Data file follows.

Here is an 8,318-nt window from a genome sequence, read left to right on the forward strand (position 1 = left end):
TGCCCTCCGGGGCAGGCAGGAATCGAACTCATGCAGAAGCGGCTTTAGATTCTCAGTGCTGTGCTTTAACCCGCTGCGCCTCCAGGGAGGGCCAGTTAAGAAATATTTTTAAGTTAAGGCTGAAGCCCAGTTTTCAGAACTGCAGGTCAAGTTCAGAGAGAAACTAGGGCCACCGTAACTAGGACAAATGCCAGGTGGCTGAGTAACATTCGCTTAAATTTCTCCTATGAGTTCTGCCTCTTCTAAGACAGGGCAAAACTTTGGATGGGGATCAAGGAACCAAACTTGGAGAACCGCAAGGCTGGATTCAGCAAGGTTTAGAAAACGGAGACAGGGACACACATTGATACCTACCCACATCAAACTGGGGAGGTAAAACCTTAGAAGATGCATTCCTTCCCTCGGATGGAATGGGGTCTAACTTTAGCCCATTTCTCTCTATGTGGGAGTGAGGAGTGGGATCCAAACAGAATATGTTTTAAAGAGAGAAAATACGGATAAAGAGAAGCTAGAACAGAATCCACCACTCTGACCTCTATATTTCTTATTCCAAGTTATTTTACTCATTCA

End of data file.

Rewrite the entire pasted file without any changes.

Here is an 8,318-nt window from a genome sequence, read left to right on the forward strand (position 1 = left end):
TGCCCTCCGGGGCAGGCAGGAATCGAACTCATGCAGAAGCGGCTTTAGATTCTCAGTGCTGTGCTTTAACCCGCTGCGCCTCCAGGGAGGGCCAGTTAAGAAATATTTTTAAGTTAAGGCTGAAGCCCAGTTTTCAGAACTGCAGGTCAAGTTCAGAGAGAAACTAGGGCCACCGTAACTAGGACAAATGCCAGGTGGCTGAGTAACATTCGCTTAAATTTCTCCTATGAGTTCTGCCTCTTCTAAGACAGGGCAAAACTTTGGATGGGGATCAAGGAACCAAACTTGGAGAACCGCAAGGCTGGATTCAGCAAGGTTTAGAAAACGGAGACAGGGACACACATTGATACCTACCCACATCAAACTGGGGAGGTAAAACCTTAGAAGATGCATTCCTTCCCTCGGATGGAATGGGGTCTAACTTTAGCCCATTTCTCTCTATGTGGGAGTGAGGAGTGGGATCCAAACAGAATATGTTTTAAAGAGAGAAAATACGGATAAAGAGAAGCTAGAACAGAATCCACCACTCTGACCTCTATATTTCTTATTCCAAGTTATTTTACTCATTCA